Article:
Richard Howells, Global Vice President of Extended Supply Chain at SAP, joins SAPinsider Studio at the SAPinsider SCM-CRM 2016 event to discuss how the Internet of Things can help organizations re-imagine their supply chains.
This is an edited transcript of the discussion:
Natalie Miller, SAPinsider: Hi, I’m Natalie Miller with SAPinsider, and I’m here at the SCM, CRM, and IoT event in Las Vegas, and I’m joined by Richard Howells, Global Vice President of Extended Supply Chain at SAP. Hi, Richard, thank you so much for joining me today.
Richard Howells, SAP: You’re welcome, nice to meet you.
Natalie: Nice to meet you. So if you want to start by just talking a little bit about your role at SAP?
Richard: I’m responsible for all of the go-to-market activities, the internal and the external communication. I do a lot of work with social media and, really, a spokesperson for the SAP extended supply chain solutions.
Natalie: At the conference, I know a lot of the conversations are around IoT and digital transformation. Can you talk a little bit about what opportunities SAP customers who haven’t really gone down this road are missing out on?
Richard: Well I just gave a presentation on the Internet of Things, and it’s really about capturing real-time information and making informed business decisions based on that. So if you’re not leveraging the Internet of Things, you’re missing out on a lot of opportunities and a lot of information that is readily accessible through the technologies that are now available.
Natalie: So it’s just a matter of accessing that data that companies already have?
Richard: It’s a combination of accessing new information, whether that be structured or unstructured data. A great example is, most people can access customer orders and even point to sales information from a demand standpoint, but they don’t have the ability to access that unstructured information from social media, from Twitter, from Facebook and things like that, that can influence business and buying decisions.
Natalie: Can you give some examples of some of the opportunities that companies that are down an IoT path are already seeing?
Richard: So, in the presentation, I talked about four main areas. The first one is around connected assets, having sensors that can track information on assets within your network and then perform predictive analysis on how that asset is performing so that you can send out service technicians to fix the product before it’s broken. Because you always want those products running, and running when you need them, and avoid expensive downtime, which can be unnecessary if you can predict through sensors. Another example is manufacturing companies are reimagining how they make products.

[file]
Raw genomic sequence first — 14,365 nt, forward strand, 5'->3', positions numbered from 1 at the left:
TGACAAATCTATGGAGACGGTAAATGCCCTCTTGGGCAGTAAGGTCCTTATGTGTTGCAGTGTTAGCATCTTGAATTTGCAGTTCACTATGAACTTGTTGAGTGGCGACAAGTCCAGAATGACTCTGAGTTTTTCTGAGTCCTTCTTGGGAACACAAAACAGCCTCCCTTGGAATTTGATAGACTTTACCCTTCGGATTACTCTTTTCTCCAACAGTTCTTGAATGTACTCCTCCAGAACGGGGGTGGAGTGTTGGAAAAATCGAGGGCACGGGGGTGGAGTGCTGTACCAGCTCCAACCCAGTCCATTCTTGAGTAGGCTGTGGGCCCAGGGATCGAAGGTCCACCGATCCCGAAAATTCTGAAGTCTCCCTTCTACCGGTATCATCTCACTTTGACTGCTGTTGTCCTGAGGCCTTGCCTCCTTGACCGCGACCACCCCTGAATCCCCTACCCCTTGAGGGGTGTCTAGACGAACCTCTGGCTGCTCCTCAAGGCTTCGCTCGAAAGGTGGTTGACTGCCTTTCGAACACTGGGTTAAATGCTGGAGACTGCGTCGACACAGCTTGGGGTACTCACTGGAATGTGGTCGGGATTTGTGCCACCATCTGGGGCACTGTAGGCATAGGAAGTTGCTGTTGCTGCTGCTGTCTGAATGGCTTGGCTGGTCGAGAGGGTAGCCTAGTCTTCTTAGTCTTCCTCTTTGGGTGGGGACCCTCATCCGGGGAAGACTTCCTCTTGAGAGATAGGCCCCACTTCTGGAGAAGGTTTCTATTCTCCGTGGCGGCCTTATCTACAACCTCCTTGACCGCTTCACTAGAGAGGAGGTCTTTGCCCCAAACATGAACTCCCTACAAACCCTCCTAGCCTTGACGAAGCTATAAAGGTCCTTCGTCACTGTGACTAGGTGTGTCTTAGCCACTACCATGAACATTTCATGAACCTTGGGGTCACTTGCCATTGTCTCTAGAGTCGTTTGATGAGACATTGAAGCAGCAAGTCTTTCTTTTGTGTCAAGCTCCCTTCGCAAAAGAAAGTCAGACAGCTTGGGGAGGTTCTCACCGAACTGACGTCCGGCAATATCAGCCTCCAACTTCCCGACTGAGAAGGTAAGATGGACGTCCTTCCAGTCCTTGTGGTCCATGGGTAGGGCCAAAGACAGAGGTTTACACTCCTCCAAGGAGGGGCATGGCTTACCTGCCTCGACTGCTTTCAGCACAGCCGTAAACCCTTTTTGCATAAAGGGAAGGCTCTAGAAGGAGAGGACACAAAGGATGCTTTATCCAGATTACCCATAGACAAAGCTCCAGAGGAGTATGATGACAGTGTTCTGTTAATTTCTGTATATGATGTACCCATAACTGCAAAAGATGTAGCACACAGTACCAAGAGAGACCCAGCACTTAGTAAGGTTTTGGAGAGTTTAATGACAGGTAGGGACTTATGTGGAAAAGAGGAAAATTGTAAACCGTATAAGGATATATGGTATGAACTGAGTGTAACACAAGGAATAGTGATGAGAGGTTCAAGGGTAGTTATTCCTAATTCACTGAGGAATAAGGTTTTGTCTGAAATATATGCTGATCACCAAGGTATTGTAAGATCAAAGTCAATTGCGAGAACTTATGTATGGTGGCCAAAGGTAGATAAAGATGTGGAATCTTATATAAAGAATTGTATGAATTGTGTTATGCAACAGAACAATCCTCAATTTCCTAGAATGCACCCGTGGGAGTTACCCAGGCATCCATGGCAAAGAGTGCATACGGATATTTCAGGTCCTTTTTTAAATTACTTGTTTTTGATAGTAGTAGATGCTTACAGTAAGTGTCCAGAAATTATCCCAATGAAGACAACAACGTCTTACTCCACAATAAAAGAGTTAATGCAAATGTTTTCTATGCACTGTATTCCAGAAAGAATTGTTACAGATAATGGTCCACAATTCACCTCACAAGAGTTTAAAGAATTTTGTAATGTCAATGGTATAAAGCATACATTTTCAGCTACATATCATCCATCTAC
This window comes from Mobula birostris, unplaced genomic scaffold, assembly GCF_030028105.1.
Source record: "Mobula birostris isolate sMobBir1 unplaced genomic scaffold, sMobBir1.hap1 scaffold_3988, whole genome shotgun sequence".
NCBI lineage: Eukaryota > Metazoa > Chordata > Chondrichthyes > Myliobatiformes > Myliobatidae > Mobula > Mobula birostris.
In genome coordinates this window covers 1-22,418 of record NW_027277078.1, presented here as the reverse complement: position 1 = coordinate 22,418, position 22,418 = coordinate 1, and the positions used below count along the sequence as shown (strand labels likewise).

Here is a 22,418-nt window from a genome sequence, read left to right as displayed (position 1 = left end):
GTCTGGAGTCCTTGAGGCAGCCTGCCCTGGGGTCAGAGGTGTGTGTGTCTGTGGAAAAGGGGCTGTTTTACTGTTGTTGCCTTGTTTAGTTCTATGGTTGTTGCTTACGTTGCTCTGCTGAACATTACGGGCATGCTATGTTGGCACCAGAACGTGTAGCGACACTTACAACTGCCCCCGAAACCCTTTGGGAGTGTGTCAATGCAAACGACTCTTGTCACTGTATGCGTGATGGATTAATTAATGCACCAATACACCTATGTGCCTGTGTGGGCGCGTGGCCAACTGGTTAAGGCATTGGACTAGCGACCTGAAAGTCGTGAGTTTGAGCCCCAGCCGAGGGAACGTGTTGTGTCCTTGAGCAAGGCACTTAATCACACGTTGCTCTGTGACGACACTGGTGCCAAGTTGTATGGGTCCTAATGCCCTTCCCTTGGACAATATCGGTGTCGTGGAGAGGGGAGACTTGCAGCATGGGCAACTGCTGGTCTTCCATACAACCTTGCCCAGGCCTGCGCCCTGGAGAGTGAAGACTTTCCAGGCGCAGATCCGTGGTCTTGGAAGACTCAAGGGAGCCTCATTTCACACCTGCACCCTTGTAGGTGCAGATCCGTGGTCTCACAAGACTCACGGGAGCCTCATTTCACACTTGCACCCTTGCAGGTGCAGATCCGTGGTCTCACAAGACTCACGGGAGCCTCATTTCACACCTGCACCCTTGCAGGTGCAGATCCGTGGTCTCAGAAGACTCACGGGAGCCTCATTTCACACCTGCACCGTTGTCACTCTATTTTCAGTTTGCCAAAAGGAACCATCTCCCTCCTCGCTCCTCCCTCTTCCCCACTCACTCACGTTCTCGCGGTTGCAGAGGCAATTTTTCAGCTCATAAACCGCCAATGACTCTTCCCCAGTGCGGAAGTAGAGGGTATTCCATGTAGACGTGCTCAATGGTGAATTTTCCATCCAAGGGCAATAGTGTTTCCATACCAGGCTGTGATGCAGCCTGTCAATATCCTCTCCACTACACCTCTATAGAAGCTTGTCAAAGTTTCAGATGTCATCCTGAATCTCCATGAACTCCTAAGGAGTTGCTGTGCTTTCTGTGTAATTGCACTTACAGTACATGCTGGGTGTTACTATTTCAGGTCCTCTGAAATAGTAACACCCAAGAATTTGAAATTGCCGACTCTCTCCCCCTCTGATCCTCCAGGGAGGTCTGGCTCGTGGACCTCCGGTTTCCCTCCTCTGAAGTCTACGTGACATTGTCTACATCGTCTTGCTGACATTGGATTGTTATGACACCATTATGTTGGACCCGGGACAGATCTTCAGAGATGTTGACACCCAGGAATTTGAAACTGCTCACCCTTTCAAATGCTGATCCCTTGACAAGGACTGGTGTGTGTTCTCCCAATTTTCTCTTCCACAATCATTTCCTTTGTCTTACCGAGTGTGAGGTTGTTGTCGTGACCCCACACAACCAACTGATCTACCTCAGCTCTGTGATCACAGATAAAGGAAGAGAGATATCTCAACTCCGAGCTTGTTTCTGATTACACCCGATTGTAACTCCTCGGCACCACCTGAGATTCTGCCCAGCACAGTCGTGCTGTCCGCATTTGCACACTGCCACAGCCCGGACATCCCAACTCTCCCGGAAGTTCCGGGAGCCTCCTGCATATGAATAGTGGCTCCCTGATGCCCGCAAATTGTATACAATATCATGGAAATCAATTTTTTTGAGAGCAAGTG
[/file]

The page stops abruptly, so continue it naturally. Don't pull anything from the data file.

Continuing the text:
One of the examples that I love talking about is Harley-Davidson. They changed their manufacturing process so they can now manufacture customized bikes. They can see that, they used to produce standard products, and then their distributors used to customize them, and there’s a lot of opportunity being left on the table. And they completely re-engineered their manufacturing process so that they can have sensors of every piece of equipment, and then when an order comes in they can adjust the manufacturing line to produce that individual product unique to that order so that, now, no two products go off the line the same, and customer satisfaction is improved.
Another example, and they’re presenting at this event, the Port of Hamburg had a business challenge where they knew that at the moment they receive, or process through their facility, nine million containers per year. They know that that’s going to increase to 25 million in the next two years, but they have no extra capacity. They have to do more with the same, or more with less in some cases. And by optimizing the throughput, having visibility of when certain containers are coming in, when certain tankers are coming in with the products, they can then streamline the whole process to make sure that there are trucks to pick up the goods when they arrive and only there when they need to be there, and thus increase throughput and do more with less.